NASA finds lost Mars rover

17 Jan

In a press conference this morning the ESA (European space agency) confirm that NASA found their Beagle 2 rover that has been lost for over a decade. It was on Monday, Jan. 12, the HIRise camera on NASA’s MRO (Mars Reconnaissance Orbiter) spotted what they suspected was the missing rover. After studying the images over the course of the week it was confirmed that is was indeed the Beagle 2 rover.

“The history of space exploration is marked by both success and failure,” UK Space Agency Chief David Parker said in a statement. “This finding makes the case that Beagle 2 was more of a success than we previously knew and undoubtedly an important step in Europe’s continuing exploration of Mars.”

The story started on June 2, 2003 when the Beagle 2 rover was launched from Balkonur Cosmodrome in Kazakstan. The rover rode on a Soyuz-FG rocket as part of the ESA’s Mars express mission to take soil sample and collect data for signs of life. After a 6+ month long voyage the rover was deployed into a Martian orbit on Dec. 19 and was never seen or heard from again. It was never known if the rover completed the the decent to the planet surface or lost in space.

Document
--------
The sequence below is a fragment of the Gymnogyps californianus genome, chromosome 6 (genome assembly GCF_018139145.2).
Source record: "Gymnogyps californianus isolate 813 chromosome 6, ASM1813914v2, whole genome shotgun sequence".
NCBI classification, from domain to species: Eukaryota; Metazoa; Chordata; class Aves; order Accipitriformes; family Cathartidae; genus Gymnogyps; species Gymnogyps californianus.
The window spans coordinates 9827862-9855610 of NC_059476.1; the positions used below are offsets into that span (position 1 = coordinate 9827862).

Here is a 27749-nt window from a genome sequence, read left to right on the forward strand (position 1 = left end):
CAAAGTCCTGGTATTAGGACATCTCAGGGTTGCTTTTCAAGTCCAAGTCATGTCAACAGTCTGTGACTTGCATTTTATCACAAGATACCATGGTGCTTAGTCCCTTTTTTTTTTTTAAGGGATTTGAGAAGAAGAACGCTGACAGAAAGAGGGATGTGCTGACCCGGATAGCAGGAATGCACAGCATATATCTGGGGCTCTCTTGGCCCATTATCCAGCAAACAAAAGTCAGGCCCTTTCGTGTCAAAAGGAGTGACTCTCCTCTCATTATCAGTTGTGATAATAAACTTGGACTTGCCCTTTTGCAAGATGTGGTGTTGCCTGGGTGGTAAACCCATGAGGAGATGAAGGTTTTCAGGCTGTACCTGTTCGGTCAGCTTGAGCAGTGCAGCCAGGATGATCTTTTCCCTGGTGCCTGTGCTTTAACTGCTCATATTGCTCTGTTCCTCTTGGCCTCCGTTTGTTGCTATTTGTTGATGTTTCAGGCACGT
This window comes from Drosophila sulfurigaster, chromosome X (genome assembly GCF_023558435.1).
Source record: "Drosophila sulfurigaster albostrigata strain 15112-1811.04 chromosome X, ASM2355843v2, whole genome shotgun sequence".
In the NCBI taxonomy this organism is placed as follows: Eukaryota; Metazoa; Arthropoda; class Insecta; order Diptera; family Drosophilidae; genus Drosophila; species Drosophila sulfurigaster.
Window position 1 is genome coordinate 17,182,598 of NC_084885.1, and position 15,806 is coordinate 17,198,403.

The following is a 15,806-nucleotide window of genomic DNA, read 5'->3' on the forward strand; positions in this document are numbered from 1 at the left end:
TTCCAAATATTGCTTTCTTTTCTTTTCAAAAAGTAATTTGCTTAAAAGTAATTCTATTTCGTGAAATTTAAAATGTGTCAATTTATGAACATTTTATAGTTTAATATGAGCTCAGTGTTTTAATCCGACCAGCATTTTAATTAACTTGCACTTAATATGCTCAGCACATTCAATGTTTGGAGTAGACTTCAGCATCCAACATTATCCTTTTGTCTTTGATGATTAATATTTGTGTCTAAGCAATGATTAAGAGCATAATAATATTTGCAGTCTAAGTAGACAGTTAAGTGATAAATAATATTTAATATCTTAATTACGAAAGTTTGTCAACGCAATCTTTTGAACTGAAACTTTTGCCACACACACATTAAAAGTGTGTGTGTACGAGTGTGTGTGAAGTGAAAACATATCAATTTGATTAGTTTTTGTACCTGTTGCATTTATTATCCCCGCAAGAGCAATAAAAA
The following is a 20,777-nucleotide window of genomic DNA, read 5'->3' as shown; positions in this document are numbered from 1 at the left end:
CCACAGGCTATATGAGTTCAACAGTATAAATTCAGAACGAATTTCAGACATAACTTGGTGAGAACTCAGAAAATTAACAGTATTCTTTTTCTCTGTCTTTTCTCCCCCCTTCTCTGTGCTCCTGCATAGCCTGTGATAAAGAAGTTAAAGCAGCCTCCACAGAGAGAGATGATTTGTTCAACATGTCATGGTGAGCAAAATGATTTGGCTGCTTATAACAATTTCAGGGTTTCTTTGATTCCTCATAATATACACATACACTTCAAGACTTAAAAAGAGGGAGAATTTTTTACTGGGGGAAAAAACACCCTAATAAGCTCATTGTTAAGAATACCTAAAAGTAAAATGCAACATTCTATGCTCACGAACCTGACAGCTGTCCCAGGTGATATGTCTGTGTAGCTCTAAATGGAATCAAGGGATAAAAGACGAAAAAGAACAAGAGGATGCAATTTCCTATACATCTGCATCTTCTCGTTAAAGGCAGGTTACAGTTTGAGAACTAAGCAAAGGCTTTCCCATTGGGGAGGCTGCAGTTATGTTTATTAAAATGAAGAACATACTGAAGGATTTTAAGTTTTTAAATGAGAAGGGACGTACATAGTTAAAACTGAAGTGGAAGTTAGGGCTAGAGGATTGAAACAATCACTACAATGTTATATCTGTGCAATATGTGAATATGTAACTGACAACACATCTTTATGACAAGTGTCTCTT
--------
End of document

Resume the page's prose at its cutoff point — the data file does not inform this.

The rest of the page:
“To be frank, I had all but given up hope of ever knowing what happened to Beagle 2,” said former Beagle 2 mission manager Mark Sims, of the University of Leicester, in the UK Space Agency statement. “The images show that we came so close to achieving the goal of science on Mars. The images vindicate the hard work put in by many people and companies both here in the UK and around Europe and the world in building Beagle 2.”

Shortly after the rover went missing the conspiracy theories started flying on what could be the reason behind the disappearance. These theories ranged from a cover-up to hid data showing life and man-made structures, the United State destroying it to alien abduction. The truth turned far less dramatic though when the NASA images showed that the rover did in fact make its Christmas land but just failed to open up its solar panels and communication array.

“Beagle 2 wasn’t a failure by any stretch of the imagination,” Sims said. “We trained a whole generation of engineers and scientists in Mars exploration.”

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